Have you ever caught yourself asking, ?Shares of company XYZ have moved a lot today. What could have caused it?? I have, and I?m sure many of you do too. But have you considered the possibility that there might be no reason?
That fact is hard to accept and that is why we often see news headlines like Asian Stocks Retreat as Higher Oil Damps Optimism which appeared on Bloomberg Business Week on 27 February 2013. The article said that Asian stock markets fell because oil prices are ?near a…
Have you ever caught yourself asking, “Shares of company XYZ have moved a lot today. What could have caused it?” I have, and I’m sure many of you do too. But have you considered the possibility that there might be no reason?
That fact is hard to accept and that is why we often see news headlines like Asian Stocks Retreat as Higher Oil Damps Optimism which appeared on Bloomberg Business Week on 27 February 2013. The article said that Asian stock markets fell because oil prices are “near a nine-month high and continued concern that Greece will not be able to avoid a default spurred investors to lock in gains.” But, could we have seen a plausible-sounding ‘cause’ when there really is none?
According to behavioural psychology, that headline might just be mistaking correlation for causation.
Our Cause-seeking Brains
Behavioural psychology is a branch of psychology that seeks to explain how our emotions can cause us to perform acts that defy rational thinking. Daniel Kahneman, an authority on behavioural psychology and a Nobel Prize winner, wrote in a book Thinking, fast and slow. Kahneman related how experiments done by psychologists in the 1940s have shown that we are “evidently ready from birth to have impressions of causality, which do not depend on reasoning about patterns of causation”.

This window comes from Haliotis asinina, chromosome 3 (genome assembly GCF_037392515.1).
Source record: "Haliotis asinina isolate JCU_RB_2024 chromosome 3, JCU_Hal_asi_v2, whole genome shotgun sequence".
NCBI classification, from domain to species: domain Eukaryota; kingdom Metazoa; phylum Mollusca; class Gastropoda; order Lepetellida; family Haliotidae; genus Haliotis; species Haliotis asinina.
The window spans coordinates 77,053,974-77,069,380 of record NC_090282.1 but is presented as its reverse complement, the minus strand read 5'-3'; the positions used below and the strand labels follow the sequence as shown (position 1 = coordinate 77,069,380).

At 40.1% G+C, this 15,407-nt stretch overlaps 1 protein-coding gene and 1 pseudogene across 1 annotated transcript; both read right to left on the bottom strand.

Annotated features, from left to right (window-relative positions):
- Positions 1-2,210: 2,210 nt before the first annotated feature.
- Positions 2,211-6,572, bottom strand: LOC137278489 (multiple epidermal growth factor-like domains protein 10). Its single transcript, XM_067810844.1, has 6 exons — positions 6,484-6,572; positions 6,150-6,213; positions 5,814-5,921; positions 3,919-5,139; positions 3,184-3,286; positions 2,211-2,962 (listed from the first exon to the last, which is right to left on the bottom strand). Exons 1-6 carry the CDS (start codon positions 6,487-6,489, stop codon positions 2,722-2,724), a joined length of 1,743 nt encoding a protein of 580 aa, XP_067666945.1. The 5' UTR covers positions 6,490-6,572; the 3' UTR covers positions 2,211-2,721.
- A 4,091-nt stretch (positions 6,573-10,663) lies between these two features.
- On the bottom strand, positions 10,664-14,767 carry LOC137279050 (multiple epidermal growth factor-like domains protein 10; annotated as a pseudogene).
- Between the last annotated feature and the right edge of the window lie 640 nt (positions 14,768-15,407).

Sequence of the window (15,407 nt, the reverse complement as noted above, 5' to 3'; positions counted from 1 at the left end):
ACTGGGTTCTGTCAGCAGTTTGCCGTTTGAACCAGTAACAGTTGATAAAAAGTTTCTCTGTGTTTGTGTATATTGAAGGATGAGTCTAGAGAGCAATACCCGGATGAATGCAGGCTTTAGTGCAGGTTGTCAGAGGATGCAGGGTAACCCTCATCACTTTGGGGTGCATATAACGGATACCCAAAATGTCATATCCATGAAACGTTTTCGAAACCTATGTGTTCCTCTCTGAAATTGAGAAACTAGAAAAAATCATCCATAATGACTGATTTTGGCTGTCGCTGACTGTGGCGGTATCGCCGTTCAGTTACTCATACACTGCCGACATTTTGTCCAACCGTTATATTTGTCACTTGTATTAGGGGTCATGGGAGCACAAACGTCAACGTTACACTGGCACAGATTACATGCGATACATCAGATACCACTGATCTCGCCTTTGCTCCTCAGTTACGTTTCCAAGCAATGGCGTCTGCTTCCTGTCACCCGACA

One such particular experiment involved people being shown a film of Object 1 moving into Object 2. If Object 2 moved instantly after contact with Object 1, participants would describe Object 2 as being “launched” from Object 1. That is an indication of them seeing the film as a ‘cause-and-effect’ scenario.
This propensity to view events with the lenses of ‘cause-and-effect’ affects us in our daily lives and especially so in the financial markets where the stakes are high.
Now for some Headlines
Two weeks ago on 13 April 2013, a Dow Jones headline read Asian Shares End Higher; Weak 1Q China Growth Boosts Scope For Easing. The Dow Jones article’s saying that the Asian stock markets had rose because of weaker GDP growth from China.
But hold on a second, on 15 April 2013, we had the Citywire Global headline, Asian shares decline as China GDP growth disappoints. The article went on to cite how many of the prominent Asian stock market indices had slipped. You might have thought China’s disappointing GDP growth caused stock markets across Asia to decline.